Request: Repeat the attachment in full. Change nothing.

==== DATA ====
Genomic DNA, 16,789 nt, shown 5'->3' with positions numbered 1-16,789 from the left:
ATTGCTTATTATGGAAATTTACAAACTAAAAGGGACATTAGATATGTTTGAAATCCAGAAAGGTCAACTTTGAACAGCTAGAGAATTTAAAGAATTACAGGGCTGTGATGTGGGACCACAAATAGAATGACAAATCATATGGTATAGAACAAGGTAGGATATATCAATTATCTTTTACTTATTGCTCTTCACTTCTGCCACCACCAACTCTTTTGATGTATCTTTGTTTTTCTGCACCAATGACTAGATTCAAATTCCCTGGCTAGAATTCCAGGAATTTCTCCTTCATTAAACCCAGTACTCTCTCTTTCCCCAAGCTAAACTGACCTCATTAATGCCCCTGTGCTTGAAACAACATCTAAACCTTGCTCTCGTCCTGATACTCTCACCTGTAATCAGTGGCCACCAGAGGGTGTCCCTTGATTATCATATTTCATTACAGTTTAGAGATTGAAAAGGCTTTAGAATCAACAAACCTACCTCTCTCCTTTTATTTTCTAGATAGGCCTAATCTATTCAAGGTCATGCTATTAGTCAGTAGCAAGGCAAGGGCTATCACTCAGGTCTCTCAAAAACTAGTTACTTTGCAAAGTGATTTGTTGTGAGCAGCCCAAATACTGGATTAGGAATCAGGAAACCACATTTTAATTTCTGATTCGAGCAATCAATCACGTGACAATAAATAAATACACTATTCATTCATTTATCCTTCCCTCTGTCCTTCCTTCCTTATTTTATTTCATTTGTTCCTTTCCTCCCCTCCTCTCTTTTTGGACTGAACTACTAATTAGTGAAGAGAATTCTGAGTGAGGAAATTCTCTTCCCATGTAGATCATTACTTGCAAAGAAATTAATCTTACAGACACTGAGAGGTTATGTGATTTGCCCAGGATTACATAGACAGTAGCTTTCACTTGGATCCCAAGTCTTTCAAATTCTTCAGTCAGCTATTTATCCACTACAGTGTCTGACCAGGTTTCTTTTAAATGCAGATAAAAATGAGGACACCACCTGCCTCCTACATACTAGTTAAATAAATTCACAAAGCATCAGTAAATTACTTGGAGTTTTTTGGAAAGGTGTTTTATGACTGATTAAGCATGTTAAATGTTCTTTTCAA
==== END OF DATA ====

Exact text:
Genomic DNA, 16,789 nt, shown 5'->3' with positions numbered 1-16,789 from the left:
ATTGCTTATTATGGAAATTTACAAACTAAAAGGGACATTAGATATGTTTGAAATCCAGAAAGGTCAACTTTGAACAGCTAGAGAATTTAAAGAATTACAGGGCTGTGATGTGGGACCACAAATAGAATGACAAATCATATGGTATAGAACAAGGTAGGATATATCAATTATCTTTTACTTATTGCTCTTCACTTCTGCCACCACCAACTCTTTTGATGTATCTTTGTTTTTCTGCACCAATGACTAGATTCAAATTCCCTGGCTAGAATTCCAGGAATTTCTCCTTCATTAAACCCAGTACTCTCTCTTTCCCCAAGCTAAACTGACCTCATTAATGCCCCTGTGCTTGAAACAACATCTAAACCTTGCTCTCGTCCTGATACTCTCACCTGTAATCAGTGGCCACCAGAGGGTGTCCCTTGATTATCATATTTCATTACAGTTTAGAGATTGAAAAGGCTTTAGAATCAACAAACCTACCTCTCTCCTTTTATTTTCTAGATAGGCCTAATCTATTCAAGGTCATGCTATTAGTCAGTAGCAAGGCAAGGGCTATCACTCAGGTCTCTCAAAAACTAGTTACTTTGCAAAGTGATTTGTTGTGAGCAGCCCAAATACTGGATTAGGAATCAGGAAACCACATTTTAATTTCTGATTCGAGCAATCAATCACGTGACAATAAATAAATACACTATTCATTCATTTATCCTTCCCTCTGTCCTTCCTTCCTTATTTTATTTCATTTGTTCCTTTCCTCCCCTCCTCTCTTTTTGGACTGAACTACTAATTAGTGAAGAGAATTCTGAGTGAGGAAATTCTCTTCCCATGTAGATCATTACTTGCAAAGAAATTAATCTTACAGACACTGAGAGGTTATGTGATTTGCCCAGGATTACATAGACAGTAGCTTTCACTTGGATCCCAAGTCTTTCAAATTCTTCAGTCAGCTATTTATCCACTACAGTGTCTGACCAGGTTTCTTTTAAATGCAGATAAAAATGAGGACACCACCTGCCTCCTACATACTAGTTAAATAAATTCACAAAGCATCAGTAAATTACTTGGAGTTTTTTGGAAAGGTGTTTTATGACTGATTAAGCATGTTAAATGTTCTTTTCAA